Say It Loud – I'm Black and I'm Proud
|"Say It Loud – I'm Black and I'm Proud (Part 1)"|
The Say It Loud – I'm Black and I'm Proud album
|Single by James Brown|
|from the album A Soulful Christmas and Say It Loud – I'm Black and I'm Proud|
|B-side||"Say It Loud – I'm Black and I'm Proud (Part 2)"|
|Recorded||August 7, 1968, Vox Studios, Los Angeles, CA|
|James Brown charting singles chronology|
"Say It Loud – I'm Black and I'm Proud" is a funk song written and recorded by James Brown in 1968. It was released as a two-part single which held the number-one spot on the R&B singles chart for six weeks, and peaked at number ten on the Billboard Hot 100. Both parts of the single were later included on James Brown's 1968 album A Soulful Christmas and on his 1969 album sharing the title of the song. The song became an unofficial anthem of the Black Power movement.
In the song, Brown addresses the prejudice towards blacks in America, and the need for black empowerment. He proclaims that "we demands a chance to do thangs for ourself/we're tired of beating our head against the wall/and workin' for someone else". The song's call-and-response chorus is performed by a group of young children, who respond to Brown's command of "Say it loud" with "I'm black and I'm proud!" The song was recorded in a Los Angeles area suburb with about 30 young people from the Watts and Compton areas.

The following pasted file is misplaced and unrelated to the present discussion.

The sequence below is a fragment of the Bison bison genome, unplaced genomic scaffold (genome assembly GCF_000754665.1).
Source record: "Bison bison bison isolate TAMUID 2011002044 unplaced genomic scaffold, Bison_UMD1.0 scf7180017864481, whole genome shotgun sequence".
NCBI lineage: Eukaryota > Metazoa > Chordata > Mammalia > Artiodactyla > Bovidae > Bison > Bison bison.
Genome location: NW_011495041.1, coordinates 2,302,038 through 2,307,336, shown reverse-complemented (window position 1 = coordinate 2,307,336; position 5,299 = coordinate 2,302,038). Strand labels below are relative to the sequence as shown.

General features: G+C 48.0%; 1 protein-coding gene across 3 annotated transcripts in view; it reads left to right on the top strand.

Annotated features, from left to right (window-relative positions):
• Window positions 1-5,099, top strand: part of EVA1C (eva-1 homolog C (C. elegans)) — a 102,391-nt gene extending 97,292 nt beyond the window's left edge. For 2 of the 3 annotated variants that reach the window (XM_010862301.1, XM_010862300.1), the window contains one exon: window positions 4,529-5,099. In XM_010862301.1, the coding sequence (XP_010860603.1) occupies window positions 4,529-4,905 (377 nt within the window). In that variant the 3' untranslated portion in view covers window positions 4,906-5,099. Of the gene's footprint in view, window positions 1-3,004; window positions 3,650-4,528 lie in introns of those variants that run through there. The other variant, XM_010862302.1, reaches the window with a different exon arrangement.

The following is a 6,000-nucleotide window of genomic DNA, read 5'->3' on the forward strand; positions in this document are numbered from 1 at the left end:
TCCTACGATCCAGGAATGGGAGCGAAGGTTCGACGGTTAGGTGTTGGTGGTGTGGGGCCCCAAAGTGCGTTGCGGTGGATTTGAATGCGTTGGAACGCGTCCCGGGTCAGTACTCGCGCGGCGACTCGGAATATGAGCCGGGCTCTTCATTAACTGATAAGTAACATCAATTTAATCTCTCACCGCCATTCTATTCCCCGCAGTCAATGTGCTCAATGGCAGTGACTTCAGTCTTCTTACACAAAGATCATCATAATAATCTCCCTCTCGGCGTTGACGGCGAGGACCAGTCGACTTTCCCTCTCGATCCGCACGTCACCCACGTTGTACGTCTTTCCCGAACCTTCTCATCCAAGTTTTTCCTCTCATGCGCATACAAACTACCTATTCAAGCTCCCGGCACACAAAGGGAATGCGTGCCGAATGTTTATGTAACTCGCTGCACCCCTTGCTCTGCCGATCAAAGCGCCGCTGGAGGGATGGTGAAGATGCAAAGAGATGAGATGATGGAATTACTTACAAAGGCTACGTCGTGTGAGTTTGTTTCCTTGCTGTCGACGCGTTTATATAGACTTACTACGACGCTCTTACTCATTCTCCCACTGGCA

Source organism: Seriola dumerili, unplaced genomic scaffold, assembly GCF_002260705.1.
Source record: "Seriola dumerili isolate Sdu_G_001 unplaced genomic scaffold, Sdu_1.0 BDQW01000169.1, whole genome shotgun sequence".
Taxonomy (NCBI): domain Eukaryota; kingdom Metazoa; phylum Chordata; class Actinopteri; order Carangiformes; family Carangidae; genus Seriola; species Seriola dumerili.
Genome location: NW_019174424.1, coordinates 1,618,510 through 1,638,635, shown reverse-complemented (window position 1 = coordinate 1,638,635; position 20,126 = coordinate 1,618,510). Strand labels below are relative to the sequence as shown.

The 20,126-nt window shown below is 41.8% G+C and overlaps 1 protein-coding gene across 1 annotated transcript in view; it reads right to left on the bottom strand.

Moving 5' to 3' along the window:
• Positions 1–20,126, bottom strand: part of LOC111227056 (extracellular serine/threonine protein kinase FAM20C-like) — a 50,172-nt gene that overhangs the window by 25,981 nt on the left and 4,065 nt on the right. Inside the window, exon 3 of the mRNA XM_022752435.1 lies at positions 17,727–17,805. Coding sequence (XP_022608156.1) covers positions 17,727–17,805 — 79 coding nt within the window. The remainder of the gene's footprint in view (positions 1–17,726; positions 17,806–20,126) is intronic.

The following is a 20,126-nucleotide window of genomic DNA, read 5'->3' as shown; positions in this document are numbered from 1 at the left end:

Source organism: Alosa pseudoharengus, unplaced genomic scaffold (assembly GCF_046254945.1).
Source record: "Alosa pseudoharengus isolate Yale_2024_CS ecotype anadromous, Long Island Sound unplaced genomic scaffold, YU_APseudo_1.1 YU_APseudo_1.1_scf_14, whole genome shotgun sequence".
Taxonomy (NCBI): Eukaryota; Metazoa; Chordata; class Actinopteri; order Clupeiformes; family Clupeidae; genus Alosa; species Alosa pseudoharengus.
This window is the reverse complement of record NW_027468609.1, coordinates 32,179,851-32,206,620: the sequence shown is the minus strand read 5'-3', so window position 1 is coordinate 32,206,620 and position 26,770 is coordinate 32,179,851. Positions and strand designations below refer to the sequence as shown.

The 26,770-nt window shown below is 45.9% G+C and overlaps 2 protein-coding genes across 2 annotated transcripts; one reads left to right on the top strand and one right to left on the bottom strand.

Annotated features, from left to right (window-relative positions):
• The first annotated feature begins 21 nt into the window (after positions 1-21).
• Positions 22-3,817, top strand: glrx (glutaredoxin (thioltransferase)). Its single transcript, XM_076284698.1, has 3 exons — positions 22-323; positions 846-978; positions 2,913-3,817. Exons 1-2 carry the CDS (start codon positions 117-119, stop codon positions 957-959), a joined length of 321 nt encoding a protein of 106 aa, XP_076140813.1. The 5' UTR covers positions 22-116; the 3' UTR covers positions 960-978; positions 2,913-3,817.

The lyrics "We've been 'buked and we've been scorned/We've been treated bad, talked about as sure as you're born" in the first verse of the song paraphrase the spiritual "I've Been 'Buked".
Several other Brown singles from the same era as "Say It Loud – I'm Black and I'm Proud", notably "I Don't Want Nobody To Give Me Nothing (Open Up The Door, I'll Get It Myself)", explored similar themes of black empowerment and self-reliance.
Place in Brown's repertoire
"Say It Loud – I'm Black and I'm Proud" was an immediate and massive hit for Brown. It became a highlight of his concerts, where arena crowds would shout out the "I'm black and I'm proud" response section. However, within a year of the release of the studio recording it had largely disappeared from Brown's concert repertoire, as he was concerned with how its message was being interpreted. In his 1986 autobiography Brown wrote:
The song is obsolete now... But it was necessary to teach pride then, and I think the song did a lot of good for a lot of people... People called "Black and Proud" militant and angry—maybe because of the line about dying on your feet instead of living on your knees. But really, if you listen to it, it sounds like a children's song. That's why I had children in it, so children who heard it could grow up feeling pride... The song cost me a lot of my crossover audience. The racial makeup at my concerts was mostly black after that. I don't regret it, though, even if it was misunderstood.
Live recordings of "Say It Loud – I'm Black and I'm Proud" are included on the albums Motherlode (1988) and Say It Live and Loud: Live in Dallas 08.26.68 (1998). Brown also performed the song at he request of Don Cornelius during a 1970s appearance on Soul Train.